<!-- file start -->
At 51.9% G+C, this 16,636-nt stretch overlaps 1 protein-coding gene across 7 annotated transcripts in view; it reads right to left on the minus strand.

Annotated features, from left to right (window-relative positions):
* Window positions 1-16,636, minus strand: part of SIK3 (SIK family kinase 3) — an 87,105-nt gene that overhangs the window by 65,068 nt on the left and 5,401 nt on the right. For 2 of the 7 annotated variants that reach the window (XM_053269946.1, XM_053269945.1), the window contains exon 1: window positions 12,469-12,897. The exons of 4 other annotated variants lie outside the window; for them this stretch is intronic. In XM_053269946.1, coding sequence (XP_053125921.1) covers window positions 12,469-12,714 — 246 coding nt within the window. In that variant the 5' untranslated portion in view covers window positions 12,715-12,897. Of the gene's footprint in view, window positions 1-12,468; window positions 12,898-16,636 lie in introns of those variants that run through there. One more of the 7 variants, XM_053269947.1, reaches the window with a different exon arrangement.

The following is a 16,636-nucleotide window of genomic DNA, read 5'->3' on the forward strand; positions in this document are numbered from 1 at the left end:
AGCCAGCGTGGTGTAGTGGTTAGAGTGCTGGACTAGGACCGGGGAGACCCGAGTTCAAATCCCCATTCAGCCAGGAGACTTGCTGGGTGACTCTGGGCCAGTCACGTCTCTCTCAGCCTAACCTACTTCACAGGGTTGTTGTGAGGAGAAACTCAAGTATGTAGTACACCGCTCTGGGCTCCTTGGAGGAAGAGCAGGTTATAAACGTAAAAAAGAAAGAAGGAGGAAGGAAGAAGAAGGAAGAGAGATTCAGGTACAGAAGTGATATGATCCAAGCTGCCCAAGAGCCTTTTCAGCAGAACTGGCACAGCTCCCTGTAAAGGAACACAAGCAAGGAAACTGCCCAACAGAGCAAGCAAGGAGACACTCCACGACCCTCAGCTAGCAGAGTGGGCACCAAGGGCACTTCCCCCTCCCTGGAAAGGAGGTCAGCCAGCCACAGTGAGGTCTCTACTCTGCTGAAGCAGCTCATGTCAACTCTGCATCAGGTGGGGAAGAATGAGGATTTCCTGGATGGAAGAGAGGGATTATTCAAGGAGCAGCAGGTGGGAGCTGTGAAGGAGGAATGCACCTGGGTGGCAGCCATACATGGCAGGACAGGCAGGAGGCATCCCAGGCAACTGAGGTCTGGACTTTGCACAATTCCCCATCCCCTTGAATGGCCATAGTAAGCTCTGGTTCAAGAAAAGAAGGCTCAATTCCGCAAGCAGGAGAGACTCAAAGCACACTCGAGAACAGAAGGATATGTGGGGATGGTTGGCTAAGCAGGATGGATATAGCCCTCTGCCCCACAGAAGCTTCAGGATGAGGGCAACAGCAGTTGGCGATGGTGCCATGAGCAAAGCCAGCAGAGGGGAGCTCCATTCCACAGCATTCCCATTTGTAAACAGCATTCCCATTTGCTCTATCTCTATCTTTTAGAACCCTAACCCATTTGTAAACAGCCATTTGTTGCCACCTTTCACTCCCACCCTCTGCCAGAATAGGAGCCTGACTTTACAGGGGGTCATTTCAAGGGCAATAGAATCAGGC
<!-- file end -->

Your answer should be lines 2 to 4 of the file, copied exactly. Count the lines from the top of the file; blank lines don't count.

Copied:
Annotated features, from left to right (window-relative positions):
* Window positions 1-16,636, minus strand: part of SIK3 (SIK family kinase 3) — an 87,105-nt gene that overhangs the window by 65,068 nt on the left and 5,401 nt on the right. For 2 of the 7 annotated variants that reach the window (XM_053269946.1, XM_053269945.1), the window contains exon 1: window positions 12,469-12,897. The exons of 4 other annotated variants lie outside the window; for them this stretch is intronic. In XM_053269946.1, coding sequence (XP_053125921.1) covers window positions 12,469-12,714 — 246 coding nt within the window. In that variant the 5' untranslated portion in view covers window positions 12,715-12,897. Of the gene's footprint in view, window positions 1-12,468; window positions 12,898-16,636 lie in introns of those variants that run through there. One more of the 7 variants, XM_053269947.1, reaches the window with a different exon arrangement.

The following is a 16,636-nucleotide window of genomic DNA, read 5'->3' on the forward strand; positions in this document are numbered from 1 at the left end: